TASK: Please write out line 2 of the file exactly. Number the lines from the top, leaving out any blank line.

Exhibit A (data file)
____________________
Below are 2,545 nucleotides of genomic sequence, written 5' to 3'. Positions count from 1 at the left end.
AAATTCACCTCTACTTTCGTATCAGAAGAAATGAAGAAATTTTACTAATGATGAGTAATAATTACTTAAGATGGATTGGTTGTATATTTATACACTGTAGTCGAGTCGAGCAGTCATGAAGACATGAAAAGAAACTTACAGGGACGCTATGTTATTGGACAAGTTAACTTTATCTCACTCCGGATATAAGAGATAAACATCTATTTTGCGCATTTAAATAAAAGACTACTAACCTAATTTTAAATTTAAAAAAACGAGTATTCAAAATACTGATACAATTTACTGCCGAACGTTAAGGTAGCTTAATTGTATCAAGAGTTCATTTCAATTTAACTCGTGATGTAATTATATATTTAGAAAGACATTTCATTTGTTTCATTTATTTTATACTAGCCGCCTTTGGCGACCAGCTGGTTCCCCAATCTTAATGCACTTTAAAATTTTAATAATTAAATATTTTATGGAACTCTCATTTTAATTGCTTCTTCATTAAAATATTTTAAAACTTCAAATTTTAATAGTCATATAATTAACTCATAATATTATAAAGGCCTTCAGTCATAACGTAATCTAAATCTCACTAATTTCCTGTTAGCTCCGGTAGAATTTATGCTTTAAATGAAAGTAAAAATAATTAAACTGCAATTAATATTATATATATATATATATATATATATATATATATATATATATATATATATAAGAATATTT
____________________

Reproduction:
AAATTCACCTCTACTTTCGTATCAGAAGAAATGAAGAAATTTTACTAATGATGAGTAATAATTACTTAAGATGGATTGGTTGTATATTTATACACTGTAGTCGAGTCGAGCAGTCATGAAGACATGAAAAGAAACTTACAGGGACGCTATGTTATTGGACAAGTTAACTTTATCTCACTCCGGATATAAGAGATAAACATCTATTTTGCGCATTTAAATAAAAGACTACTAACCTAATTTTAAATTTAAAAAAACGAGTATTCAAAATACTGATACAATTTACTGCCGAACGTTAAGGTAGCTTAATTGTATCAAGAGTTCATTTCAATTTAACTCGTGATGTAATTATATATTTAGAAAGACATTTCATTTGTTTCATTTATTTTATACTAGCCGCCTTTGGCGACCAGCTGGTTCCCCAATCTTAATGCACTTTAAAATTTTAATAATTAAATATTTTATGGAACTCTCATTTTAATTGCTTCTTCATTAAAATATTTTAAAACTTCAAATTTTAATAGTCATATAATTAACTCATAATATTATAAAGGCCTTCAGTCATAACGTAATCTAAATCTCACTAATTTCCTGTTAGCTCCGGTAGAATTTATGCTTTAAATGAAAGTAAAAATAATTAAACTGCAATTAATATTATATATATATATATATATATATATATATATATATATATATATATATATAAGAATATTT